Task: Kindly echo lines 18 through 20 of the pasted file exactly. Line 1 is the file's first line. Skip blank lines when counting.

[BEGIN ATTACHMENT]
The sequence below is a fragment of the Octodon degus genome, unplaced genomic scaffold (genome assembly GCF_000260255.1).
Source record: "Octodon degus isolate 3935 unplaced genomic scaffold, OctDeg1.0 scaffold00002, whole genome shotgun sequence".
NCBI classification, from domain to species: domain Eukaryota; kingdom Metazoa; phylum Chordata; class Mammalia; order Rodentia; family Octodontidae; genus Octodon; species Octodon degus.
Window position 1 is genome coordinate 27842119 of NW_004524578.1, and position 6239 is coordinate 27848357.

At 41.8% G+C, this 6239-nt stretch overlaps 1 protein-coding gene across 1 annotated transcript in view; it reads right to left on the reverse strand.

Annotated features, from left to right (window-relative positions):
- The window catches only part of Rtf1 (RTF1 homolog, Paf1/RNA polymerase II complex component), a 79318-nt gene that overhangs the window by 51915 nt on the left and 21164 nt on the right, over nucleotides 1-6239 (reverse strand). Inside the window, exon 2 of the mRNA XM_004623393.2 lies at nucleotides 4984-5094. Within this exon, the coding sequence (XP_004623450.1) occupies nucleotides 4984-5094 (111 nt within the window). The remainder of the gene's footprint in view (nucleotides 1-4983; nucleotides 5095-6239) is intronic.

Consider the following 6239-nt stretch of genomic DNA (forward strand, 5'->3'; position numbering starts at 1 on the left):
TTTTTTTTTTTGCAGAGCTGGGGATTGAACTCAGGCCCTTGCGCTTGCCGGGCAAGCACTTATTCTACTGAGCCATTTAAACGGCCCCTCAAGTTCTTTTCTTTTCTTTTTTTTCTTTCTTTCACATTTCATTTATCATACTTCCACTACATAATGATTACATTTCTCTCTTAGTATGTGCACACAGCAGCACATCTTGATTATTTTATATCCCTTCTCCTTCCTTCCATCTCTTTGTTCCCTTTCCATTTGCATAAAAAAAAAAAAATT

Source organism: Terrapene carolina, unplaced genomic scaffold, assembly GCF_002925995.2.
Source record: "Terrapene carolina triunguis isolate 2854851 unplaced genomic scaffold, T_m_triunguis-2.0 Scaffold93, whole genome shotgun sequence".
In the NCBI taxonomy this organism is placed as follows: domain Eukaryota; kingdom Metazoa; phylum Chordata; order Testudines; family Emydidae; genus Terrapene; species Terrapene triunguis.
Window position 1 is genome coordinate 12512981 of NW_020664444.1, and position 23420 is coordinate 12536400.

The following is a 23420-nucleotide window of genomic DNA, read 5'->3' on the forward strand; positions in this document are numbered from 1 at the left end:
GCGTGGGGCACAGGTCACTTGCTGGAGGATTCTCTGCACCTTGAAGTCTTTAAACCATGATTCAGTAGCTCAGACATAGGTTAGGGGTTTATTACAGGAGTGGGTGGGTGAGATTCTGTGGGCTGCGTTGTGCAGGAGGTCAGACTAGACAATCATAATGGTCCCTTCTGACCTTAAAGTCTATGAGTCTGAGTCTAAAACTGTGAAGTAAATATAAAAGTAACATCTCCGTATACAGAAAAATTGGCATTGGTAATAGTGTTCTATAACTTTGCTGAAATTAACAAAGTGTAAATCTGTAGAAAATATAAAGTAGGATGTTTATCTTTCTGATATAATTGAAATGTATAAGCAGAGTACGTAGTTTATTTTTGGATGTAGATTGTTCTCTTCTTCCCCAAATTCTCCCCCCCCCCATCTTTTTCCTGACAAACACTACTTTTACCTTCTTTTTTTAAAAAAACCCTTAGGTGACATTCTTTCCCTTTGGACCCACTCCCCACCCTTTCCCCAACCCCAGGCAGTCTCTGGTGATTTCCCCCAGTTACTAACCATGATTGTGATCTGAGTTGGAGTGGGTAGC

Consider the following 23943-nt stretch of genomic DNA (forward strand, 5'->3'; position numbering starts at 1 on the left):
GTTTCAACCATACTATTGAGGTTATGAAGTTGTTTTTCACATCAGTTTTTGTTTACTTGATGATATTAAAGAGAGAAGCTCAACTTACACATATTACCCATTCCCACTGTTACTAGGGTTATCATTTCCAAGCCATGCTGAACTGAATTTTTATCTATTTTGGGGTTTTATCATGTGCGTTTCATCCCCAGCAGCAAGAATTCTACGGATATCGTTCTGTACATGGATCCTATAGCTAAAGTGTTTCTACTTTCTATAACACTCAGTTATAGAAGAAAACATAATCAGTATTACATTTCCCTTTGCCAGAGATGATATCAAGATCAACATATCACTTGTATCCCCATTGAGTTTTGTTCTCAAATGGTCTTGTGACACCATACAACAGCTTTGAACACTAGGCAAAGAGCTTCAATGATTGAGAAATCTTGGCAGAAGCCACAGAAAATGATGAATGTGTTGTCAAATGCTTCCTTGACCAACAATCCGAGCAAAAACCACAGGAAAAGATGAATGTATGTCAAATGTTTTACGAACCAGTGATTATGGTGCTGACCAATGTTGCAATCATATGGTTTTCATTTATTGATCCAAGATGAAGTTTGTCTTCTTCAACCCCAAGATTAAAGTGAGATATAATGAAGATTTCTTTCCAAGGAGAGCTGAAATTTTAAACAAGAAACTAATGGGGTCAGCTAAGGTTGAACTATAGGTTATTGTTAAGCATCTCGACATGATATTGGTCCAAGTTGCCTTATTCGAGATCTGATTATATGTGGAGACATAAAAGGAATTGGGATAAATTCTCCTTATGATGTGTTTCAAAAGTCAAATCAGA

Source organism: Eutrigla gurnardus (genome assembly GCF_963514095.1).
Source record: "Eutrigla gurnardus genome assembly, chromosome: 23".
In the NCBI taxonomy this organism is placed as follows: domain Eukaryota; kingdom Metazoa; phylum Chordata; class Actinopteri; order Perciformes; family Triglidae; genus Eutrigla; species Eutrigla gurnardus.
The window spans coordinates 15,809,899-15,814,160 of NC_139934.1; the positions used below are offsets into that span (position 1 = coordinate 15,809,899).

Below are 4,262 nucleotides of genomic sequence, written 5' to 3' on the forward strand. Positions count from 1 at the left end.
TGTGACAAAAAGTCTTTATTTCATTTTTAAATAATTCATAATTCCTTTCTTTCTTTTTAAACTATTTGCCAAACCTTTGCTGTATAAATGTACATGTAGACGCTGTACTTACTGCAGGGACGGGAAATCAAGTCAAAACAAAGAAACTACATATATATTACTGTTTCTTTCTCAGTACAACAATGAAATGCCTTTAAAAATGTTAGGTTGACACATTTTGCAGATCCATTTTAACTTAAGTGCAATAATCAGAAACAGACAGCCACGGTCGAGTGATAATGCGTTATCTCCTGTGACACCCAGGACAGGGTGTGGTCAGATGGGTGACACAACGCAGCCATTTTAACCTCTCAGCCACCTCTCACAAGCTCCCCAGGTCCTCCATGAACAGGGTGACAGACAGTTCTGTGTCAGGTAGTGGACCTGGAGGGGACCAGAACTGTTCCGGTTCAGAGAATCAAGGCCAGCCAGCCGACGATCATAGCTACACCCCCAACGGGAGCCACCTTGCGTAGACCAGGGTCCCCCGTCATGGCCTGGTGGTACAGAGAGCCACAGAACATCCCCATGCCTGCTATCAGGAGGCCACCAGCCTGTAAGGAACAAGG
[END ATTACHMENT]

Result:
Source organism: Eutrigla gurnardus (genome assembly GCF_963514095.1).
Source record: "Eutrigla gurnardus genome assembly, chromosome: 23".
In the NCBI taxonomy this organism is placed as follows: domain Eukaryota; kingdom Metazoa; phylum Chordata; class Actinopteri; order Perciformes; family Triglidae; genus Eutrigla; species Eutrigla gurnardus.